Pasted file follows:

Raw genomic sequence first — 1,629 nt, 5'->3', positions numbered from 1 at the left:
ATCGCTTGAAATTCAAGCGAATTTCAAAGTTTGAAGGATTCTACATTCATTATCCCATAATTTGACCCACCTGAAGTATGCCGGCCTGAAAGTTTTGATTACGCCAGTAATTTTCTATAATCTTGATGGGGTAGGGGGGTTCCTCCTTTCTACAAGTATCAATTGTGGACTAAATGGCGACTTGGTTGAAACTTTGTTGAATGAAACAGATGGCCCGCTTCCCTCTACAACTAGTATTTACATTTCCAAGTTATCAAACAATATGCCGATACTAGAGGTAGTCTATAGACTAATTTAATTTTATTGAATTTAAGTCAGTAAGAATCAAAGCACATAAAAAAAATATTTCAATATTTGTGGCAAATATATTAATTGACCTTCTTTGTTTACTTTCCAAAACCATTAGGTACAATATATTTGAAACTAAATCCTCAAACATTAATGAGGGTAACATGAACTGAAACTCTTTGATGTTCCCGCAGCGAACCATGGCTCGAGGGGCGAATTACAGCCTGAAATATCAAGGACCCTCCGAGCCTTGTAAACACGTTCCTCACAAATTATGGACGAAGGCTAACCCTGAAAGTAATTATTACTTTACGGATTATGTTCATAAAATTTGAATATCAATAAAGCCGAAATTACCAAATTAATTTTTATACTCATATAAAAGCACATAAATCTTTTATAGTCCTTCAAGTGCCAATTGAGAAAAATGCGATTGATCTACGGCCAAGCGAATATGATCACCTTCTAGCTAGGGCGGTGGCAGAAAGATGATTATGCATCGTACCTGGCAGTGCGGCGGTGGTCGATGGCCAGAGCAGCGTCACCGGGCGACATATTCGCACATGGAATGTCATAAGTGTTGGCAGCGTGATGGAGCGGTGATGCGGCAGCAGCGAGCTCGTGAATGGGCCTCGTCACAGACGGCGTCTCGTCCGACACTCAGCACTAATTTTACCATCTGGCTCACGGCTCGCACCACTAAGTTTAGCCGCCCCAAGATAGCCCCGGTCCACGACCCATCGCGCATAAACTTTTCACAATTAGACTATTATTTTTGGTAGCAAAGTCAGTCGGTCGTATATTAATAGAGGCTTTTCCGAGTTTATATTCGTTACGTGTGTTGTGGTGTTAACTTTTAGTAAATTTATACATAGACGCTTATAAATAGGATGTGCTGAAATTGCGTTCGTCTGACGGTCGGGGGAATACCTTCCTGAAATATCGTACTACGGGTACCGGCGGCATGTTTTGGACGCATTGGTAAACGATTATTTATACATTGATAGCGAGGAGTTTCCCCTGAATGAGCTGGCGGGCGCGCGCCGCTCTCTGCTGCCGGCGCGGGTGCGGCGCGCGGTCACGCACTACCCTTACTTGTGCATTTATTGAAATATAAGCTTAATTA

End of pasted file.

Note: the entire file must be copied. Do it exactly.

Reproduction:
Raw genomic sequence first — 1,629 nt, 5'->3', positions numbered from 1 at the left:
ATCGCTTGAAATTCAAGCGAATTTCAAAGTTTGAAGGATTCTACATTCATTATCCCATAATTTGACCCACCTGAAGTATGCCGGCCTGAAAGTTTTGATTACGCCAGTAATTTTCTATAATCTTGATGGGGTAGGGGGGTTCCTCCTTTCTACAAGTATCAATTGTGGACTAAATGGCGACTTGGTTGAAACTTTGTTGAATGAAACAGATGGCCCGCTTCCCTCTACAACTAGTATTTACATTTCCAAGTTATCAAACAATATGCCGATACTAGAGGTAGTCTATAGACTAATTTAATTTTATTGAATTTAAGTCAGTAAGAATCAAAGCACATAAAAAAAATATTTCAATATTTGTGGCAAATATATTAATTGACCTTCTTTGTTTACTTTCCAAAACCATTAGGTACAATATATTTGAAACTAAATCCTCAAACATTAATGAGGGTAACATGAACTGAAACTCTTTGATGTTCCCGCAGCGAACCATGGCTCGAGGGGCGAATTACAGCCTGAAATATCAAGGACCCTCCGAGCCTTGTAAACACGTTCCTCACAAATTATGGACGAAGGCTAACCCTGAAAGTAATTATTACTTTACGGATTATGTTCATAAAATTTGAATATCAATAAAGCCGAAATTACCAAATTAATTTTTATACTCATATAAAAGCACATAAATCTTTTATAGTCCTTCAAGTGCCAATTGAGAAAAATGCGATTGATCTACGGCCAAGCGAATATGATCACCTTCTAGCTAGGGCGGTGGCAGAAAGATGATTATGCATCGTACCTGGCAGTGCGGCGGTGGTCGATGGCCAGAGCAGCGTCACCGGGCGACATATTCGCACATGGAATGTCATAAGTGTTGGCAGCGTGATGGAGCGGTGATGCGGCAGCAGCGAGCTCGTGAATGGGCCTCGTCACAGACGGCGTCTCGTCCGACACTCAGCACTAATTTTACCATCTGGCTCACGGCTCGCACCACTAAGTTTAGCCGCCCCAAGATAGCCCCGGTCCACGACCCATCGCGCATAAACTTTTCACAATTAGACTATTATTTTTGGTAGCAAAGTCAGTCGGTCGTATATTAATAGAGGCTTTTCCGAGTTTATATTCGTTACGTGTGTTGTGGTGTTAACTTTTAGTAAATTTATACATAGACGCTTATAAATAGGATGTGCTGAAATTGCGTTCGTCTGACGGTCGGGGGAATACCTTCCTGAAATATCGTACTACGGGTACCGGCGGCATGTTTTGGACGCATTGGTAAACGATTATTTATACATTGATAGCGAGGAGTTTCCCCTGAATGAGCTGGCGGGCGCGCGCCGCTCTCTGCTGCCGGCGCGGGTGCGGCGCGCGGTCACGCACTACCCTTACTTGTGCATTTATTGAAATATAAGCTTAATTA